Think you know everything there is to know about light rail? Think again! Late last year, I went on a tour of the Valley Metro Operations and Maintenance Center, guided by Debby Thacker, assistant manager of Rail Operations. My first glimpse of the OMC was from a conference room with a huge glass window looking down on a giant mechanics shop. I was so amazed to see a whole train inside the building, along with a lot of fascinating machinery that does many incredible jobs.

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 Do you recognize yourself in a mirror? Does your dog? Scientists have determined that most children recognized themselves in a mirror by the age of 2, but what about animals?

In 1970, a scientist named Gordon Gallup Jr. created the Mirror Test or MSR Test to see if animals had self-awareness. It works like this: a mark is painted on an animal in a place they cannot see, like their face, and then they are placed in front of a mirror. If the animal recognizes the mark as being something that shouldn’t be there and attempts to remove it, then they have self-awareness.

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Milkweed bugs are my favorite bugs. Maybe you have seen them in your yard. They are red and gray with a black circle on their backs. The circle has two white dots, side by side in its center. They are oval shaped, with short antennae, and small, round eyes. Did you know milkweed bugs have wings, and are able to fly? The first time I saw a milkweed bug fly, I didn’t know what it was, and it scared me a little.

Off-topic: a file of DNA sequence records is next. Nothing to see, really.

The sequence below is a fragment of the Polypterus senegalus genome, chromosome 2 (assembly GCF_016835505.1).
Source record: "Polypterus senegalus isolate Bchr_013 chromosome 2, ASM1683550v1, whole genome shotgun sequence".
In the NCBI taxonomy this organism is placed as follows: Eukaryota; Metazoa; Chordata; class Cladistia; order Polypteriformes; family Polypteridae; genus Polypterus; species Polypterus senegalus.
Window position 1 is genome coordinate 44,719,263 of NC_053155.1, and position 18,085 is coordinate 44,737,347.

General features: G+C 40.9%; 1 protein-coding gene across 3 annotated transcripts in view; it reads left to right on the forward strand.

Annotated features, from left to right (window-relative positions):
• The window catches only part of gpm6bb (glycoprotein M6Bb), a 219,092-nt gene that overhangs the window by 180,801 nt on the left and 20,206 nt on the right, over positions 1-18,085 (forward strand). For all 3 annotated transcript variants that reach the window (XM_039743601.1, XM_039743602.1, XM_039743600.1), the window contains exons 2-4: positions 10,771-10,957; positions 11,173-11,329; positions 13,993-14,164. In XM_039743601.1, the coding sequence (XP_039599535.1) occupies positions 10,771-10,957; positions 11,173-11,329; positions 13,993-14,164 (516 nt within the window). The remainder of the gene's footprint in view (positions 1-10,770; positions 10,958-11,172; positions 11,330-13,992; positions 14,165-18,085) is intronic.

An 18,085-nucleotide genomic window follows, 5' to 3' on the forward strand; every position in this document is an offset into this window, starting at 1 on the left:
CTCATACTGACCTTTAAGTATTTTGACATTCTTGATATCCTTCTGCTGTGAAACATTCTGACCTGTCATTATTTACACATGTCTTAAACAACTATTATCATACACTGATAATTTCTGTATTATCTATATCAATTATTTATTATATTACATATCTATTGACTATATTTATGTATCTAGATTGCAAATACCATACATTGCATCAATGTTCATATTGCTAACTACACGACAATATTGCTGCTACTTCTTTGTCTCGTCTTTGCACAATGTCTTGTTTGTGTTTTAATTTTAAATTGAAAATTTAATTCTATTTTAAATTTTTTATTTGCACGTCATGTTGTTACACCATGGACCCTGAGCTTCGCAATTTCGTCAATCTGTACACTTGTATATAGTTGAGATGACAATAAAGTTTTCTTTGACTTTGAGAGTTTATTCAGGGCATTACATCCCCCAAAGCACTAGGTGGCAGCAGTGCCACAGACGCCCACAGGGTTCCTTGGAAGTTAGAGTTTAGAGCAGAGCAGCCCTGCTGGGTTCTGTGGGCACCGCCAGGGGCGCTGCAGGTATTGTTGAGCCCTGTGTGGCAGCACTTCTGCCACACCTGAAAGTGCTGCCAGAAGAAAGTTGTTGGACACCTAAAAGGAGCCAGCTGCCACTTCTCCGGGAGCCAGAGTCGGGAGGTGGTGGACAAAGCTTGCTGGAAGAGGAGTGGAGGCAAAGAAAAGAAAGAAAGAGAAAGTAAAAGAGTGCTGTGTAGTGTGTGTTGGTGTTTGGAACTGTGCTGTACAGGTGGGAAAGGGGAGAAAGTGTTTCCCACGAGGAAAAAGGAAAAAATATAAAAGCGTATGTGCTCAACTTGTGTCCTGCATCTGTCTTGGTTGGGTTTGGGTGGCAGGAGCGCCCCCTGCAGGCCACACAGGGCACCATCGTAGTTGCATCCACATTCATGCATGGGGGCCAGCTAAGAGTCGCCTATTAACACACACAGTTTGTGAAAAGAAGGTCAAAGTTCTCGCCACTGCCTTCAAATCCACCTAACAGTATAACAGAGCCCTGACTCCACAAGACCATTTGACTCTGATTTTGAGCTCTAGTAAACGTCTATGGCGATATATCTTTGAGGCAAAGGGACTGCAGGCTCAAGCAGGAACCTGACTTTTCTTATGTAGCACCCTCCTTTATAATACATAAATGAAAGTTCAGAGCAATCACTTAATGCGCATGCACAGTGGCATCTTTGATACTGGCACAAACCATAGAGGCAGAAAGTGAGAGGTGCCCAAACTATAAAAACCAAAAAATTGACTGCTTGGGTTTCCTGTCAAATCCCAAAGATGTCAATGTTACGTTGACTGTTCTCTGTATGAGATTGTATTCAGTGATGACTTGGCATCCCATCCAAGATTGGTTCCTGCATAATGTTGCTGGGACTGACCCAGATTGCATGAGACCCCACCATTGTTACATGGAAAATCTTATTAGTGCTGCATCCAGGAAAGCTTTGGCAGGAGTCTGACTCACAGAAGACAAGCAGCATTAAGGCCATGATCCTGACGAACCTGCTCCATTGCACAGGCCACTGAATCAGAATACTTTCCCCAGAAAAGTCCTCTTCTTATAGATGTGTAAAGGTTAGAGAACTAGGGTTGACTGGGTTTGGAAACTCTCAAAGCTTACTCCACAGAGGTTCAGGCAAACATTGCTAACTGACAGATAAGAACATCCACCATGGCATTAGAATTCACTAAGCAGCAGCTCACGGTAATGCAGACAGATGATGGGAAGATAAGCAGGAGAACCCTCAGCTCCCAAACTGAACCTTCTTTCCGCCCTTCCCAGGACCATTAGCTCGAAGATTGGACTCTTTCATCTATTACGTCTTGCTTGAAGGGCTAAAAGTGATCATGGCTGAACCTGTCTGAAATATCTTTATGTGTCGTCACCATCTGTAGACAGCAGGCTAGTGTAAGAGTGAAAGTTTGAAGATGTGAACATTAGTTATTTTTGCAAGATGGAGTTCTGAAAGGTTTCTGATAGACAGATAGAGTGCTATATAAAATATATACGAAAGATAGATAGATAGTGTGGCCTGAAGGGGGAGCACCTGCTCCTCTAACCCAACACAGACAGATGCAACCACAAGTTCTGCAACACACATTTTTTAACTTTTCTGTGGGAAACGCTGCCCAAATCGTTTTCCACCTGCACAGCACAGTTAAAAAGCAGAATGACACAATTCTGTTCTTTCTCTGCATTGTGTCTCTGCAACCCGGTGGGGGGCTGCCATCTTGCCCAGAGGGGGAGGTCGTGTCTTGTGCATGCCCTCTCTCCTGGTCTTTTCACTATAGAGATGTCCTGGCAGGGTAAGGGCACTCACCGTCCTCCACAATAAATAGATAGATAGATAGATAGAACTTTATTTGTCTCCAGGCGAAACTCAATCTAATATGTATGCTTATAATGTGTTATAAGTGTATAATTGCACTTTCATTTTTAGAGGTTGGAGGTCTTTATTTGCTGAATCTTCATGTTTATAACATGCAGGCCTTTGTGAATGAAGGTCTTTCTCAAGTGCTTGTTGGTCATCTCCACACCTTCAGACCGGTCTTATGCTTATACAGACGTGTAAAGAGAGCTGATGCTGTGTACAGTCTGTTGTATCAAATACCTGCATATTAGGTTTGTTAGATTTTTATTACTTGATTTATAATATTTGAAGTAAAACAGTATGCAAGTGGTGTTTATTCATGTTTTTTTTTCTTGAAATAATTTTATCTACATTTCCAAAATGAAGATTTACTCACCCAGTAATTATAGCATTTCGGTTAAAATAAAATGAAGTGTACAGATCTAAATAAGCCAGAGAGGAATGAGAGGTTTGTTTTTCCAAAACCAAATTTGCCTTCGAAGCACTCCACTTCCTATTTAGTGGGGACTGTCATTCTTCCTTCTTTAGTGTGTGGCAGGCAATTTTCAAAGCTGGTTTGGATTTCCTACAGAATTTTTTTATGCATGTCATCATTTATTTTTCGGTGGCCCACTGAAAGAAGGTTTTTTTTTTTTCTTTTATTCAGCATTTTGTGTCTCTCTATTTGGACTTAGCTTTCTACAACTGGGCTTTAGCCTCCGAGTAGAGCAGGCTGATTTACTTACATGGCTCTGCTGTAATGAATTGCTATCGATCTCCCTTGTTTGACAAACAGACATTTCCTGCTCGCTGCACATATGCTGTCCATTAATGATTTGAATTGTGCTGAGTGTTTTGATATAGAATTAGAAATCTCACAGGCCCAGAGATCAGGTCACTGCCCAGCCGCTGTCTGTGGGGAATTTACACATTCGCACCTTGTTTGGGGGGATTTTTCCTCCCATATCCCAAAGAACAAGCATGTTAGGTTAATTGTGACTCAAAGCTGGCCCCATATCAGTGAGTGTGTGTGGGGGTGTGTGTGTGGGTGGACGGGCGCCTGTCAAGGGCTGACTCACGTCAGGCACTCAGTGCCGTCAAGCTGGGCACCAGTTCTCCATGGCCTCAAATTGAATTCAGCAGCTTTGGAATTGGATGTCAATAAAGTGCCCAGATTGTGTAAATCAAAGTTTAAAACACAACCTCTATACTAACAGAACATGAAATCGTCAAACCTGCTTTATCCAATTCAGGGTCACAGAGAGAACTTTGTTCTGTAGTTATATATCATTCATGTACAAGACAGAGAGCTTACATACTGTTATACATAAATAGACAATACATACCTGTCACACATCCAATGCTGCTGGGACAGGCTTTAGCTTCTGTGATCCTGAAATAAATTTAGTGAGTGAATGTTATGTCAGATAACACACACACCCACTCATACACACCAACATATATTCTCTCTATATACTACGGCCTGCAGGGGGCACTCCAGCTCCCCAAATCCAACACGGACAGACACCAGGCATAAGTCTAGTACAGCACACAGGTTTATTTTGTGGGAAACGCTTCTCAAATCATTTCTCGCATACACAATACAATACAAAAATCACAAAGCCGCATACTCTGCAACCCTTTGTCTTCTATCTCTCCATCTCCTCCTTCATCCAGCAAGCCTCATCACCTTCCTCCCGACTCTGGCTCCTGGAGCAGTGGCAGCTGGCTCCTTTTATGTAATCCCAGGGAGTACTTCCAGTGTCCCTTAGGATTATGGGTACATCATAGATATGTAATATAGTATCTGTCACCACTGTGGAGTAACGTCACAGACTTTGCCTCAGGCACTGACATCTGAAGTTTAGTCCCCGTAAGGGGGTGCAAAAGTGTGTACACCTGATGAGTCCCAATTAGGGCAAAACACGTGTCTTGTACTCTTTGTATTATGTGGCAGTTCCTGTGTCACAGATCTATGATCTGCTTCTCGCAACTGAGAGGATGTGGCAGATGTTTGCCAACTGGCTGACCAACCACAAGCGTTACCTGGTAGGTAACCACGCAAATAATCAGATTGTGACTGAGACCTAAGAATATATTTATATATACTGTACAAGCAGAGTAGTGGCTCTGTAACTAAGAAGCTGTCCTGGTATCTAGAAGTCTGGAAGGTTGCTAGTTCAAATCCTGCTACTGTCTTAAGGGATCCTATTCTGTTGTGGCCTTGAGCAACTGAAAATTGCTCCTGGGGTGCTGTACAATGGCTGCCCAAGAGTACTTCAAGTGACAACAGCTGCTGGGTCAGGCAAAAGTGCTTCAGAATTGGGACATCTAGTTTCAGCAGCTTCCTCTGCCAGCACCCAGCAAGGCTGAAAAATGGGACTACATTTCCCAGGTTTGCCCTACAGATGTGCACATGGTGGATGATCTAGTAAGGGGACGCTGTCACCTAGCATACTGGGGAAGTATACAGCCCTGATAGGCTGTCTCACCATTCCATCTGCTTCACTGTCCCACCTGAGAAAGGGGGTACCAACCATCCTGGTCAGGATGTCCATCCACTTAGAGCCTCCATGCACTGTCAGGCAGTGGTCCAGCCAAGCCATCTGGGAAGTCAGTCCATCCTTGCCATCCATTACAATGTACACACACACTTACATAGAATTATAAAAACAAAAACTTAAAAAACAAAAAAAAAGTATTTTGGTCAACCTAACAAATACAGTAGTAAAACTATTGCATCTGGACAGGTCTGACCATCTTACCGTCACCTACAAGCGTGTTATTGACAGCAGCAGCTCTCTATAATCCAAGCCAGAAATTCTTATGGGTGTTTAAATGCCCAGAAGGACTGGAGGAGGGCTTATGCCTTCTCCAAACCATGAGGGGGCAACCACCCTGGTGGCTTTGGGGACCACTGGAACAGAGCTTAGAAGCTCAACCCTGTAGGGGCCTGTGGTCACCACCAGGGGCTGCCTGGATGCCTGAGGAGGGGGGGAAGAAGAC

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 I recently toured the Valley Metro Mobility Center. Parked inside the building is a real bus along with a bus stop. The bus was driven in when the office was being built, and the center was built around it! The Valley Metro Mobility Center is dedicated to helping the elderly and those with impairments regain their independence—it helps them to ride Valley Metro transportation, such as buses and light rail. Between 430 and 530 people come to the Mobility Center each month, which means that many people are gaining the ability to use public transportation.

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In the 1990s, a farmer accidentally ran over a coyote den, leaving only one pup alive. There were no vets that treated wild animals, but fate brought him to Linda Searles. She realized that a rehabilitation center for orphaned animals was a necessity. Searles bought ten acres of land in 1994 and founded The Southwest Wildlife Conservation Center or SWCC.

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